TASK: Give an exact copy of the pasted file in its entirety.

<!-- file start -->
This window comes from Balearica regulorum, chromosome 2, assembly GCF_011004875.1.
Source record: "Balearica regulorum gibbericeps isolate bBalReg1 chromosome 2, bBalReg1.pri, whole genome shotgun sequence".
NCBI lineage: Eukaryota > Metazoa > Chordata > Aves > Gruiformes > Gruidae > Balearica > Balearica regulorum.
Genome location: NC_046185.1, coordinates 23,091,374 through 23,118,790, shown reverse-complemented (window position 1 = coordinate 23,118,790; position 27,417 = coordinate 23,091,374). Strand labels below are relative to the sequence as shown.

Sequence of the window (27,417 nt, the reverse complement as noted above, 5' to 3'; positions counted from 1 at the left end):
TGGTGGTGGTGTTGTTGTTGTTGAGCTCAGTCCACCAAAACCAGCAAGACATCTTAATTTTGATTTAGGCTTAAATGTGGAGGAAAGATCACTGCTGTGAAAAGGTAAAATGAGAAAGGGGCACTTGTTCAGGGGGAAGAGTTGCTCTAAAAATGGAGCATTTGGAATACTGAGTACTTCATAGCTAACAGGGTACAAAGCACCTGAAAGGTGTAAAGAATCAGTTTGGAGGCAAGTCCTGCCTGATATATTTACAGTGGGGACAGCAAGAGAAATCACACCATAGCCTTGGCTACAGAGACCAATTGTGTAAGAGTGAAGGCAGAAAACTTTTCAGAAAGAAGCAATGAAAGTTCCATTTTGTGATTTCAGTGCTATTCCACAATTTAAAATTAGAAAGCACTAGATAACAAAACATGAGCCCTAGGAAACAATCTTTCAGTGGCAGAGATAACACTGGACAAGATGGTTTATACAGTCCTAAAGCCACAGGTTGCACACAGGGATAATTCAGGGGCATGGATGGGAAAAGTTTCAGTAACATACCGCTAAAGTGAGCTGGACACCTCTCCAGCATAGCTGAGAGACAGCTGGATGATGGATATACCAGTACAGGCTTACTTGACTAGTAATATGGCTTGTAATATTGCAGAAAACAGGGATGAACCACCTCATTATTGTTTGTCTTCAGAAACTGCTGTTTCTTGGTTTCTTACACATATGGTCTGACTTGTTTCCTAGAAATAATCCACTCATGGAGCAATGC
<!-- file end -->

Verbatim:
This window comes from Balearica regulorum, chromosome 2, assembly GCF_011004875.1.
Source record: "Balearica regulorum gibbericeps isolate bBalReg1 chromosome 2, bBalReg1.pri, whole genome shotgun sequence".
NCBI lineage: Eukaryota > Metazoa > Chordata > Aves > Gruiformes > Gruidae > Balearica > Balearica regulorum.
Genome location: NC_046185.1, coordinates 23,091,374 through 23,118,790, shown reverse-complemented (window position 1 = coordinate 23,118,790; position 27,417 = coordinate 23,091,374). Strand labels below are relative to the sequence as shown.

Sequence of the window (27,417 nt, the reverse complement as noted above, 5' to 3'; positions counted from 1 at the left end):
TGGTGGTGGTGTTGTTGTTGTTGAGCTCAGTCCACCAAAACCAGCAAGACATCTTAATTTTGATTTAGGCTTAAATGTGGAGGAAAGATCACTGCTGTGAAAAGGTAAAATGAGAAAGGGGCACTTGTTCAGGGGGAAGAGTTGCTCTAAAAATGGAGCATTTGGAATACTGAGTACTTCATAGCTAACAGGGTACAAAGCACCTGAAAGGTGTAAAGAATCAGTTTGGAGGCAAGTCCTGCCTGATATATTTACAGTGGGGACAGCAAGAGAAATCACACCATAGCCTTGGCTACAGAGACCAATTGTGTAAGAGTGAAGGCAGAAAACTTTTCAGAAAGAAGCAATGAAAGTTCCATTTTGTGATTTCAGTGCTATTCCACAATTTAAAATTAGAAAGCACTAGATAACAAAACATGAGCCCTAGGAAACAATCTTTCAGTGGCAGAGATAACACTGGACAAGATGGTTTATACAGTCCTAAAGCCACAGGTTGCACACAGGGATAATTCAGGGGCATGGATGGGAAAAGTTTCAGTAACATACCGCTAAAGTGAGCTGGACACCTCTCCAGCATAGCTGAGAGACAGCTGGATGATGGATATACCAGTACAGGCTTACTTGACTAGTAATATGGCTTGTAATATTGCAGAAAACAGGGATGAACCACCTCATTATTGTTTGTCTTCAGAAACTGCTGTTTCTTGGTTTCTTACACATATGGTCTGACTTGTTTCCTAGAAATAATCCACTCATGGAGCAATGC